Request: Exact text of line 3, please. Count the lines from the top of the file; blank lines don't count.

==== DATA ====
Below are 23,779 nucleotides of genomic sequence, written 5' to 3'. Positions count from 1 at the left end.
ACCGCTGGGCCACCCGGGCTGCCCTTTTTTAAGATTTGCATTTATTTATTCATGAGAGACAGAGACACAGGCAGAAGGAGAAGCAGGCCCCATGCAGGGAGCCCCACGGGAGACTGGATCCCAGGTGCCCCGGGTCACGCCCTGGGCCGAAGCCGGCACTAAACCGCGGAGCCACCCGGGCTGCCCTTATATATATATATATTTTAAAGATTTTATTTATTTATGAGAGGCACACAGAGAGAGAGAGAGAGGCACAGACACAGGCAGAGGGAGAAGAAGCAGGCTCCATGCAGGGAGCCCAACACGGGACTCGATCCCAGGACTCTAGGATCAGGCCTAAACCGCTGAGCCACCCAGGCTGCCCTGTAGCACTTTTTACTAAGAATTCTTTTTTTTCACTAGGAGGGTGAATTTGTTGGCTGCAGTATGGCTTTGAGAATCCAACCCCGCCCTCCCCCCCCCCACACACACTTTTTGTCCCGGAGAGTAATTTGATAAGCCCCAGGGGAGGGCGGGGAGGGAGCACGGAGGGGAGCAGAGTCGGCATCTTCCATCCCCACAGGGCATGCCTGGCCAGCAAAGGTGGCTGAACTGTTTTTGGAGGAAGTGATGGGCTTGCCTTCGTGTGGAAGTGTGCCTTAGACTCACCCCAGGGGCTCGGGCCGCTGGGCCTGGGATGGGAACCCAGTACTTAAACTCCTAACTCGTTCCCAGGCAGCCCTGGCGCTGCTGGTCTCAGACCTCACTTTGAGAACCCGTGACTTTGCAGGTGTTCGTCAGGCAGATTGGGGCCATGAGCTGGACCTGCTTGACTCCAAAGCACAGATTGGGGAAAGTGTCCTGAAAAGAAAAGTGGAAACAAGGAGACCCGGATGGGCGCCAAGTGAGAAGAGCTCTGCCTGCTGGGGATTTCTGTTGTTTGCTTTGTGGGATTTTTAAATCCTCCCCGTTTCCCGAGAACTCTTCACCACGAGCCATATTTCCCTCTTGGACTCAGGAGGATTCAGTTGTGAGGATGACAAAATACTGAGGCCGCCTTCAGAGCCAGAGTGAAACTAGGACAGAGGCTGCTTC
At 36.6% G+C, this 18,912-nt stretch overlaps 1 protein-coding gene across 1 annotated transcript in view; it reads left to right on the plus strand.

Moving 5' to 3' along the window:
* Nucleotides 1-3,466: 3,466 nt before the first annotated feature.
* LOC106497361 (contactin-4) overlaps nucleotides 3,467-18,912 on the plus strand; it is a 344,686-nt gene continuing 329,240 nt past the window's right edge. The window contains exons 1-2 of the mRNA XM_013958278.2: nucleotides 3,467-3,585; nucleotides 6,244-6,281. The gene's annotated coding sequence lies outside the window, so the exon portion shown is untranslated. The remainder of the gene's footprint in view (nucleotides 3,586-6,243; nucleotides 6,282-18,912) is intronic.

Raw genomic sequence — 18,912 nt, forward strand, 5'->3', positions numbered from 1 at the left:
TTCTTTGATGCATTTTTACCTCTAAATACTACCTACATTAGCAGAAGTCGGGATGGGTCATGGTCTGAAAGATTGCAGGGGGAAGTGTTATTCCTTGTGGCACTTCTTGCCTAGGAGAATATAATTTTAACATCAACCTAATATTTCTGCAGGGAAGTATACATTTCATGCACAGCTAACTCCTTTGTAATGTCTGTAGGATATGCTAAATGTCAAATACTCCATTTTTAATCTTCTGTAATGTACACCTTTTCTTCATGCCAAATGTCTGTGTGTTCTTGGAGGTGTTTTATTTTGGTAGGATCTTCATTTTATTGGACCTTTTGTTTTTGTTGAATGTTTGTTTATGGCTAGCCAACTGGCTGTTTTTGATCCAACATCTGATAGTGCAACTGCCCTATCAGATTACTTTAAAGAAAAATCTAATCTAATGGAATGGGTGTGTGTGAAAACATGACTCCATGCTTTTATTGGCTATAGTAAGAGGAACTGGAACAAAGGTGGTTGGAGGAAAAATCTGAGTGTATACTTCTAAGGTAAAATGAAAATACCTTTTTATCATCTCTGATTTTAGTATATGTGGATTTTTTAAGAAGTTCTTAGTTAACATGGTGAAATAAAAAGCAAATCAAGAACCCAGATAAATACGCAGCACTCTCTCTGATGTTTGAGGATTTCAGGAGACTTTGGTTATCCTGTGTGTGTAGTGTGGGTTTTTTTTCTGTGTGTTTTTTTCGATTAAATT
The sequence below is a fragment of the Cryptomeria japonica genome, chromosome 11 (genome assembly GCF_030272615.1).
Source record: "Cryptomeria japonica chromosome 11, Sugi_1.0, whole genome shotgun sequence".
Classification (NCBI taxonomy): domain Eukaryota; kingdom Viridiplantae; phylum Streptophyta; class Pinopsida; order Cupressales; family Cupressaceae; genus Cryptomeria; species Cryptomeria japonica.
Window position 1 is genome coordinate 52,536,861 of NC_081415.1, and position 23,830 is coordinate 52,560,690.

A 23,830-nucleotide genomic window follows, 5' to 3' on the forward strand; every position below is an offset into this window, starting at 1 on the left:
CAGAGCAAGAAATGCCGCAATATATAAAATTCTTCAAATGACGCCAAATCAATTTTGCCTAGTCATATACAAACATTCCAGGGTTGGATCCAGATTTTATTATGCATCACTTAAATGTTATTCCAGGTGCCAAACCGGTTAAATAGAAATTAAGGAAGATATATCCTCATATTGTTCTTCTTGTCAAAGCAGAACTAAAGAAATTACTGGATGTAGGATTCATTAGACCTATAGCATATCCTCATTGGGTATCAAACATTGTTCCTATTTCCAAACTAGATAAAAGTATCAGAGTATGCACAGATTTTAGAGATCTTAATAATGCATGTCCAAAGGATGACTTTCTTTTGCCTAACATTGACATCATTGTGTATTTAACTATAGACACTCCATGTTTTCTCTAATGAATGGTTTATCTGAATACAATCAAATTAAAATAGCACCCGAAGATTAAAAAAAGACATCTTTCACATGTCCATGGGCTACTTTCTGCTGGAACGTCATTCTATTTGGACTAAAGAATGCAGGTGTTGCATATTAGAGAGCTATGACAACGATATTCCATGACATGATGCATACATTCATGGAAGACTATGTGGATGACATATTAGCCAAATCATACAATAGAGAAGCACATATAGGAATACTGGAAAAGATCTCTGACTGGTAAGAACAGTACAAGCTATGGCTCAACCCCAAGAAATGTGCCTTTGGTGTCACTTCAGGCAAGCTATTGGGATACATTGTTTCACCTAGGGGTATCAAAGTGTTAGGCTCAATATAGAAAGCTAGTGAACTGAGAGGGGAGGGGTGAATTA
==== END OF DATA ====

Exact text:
At 36.6% G+C, this 18,912-nt stretch overlaps 1 protein-coding gene across 1 annotated transcript in view; it reads left to right on the plus strand.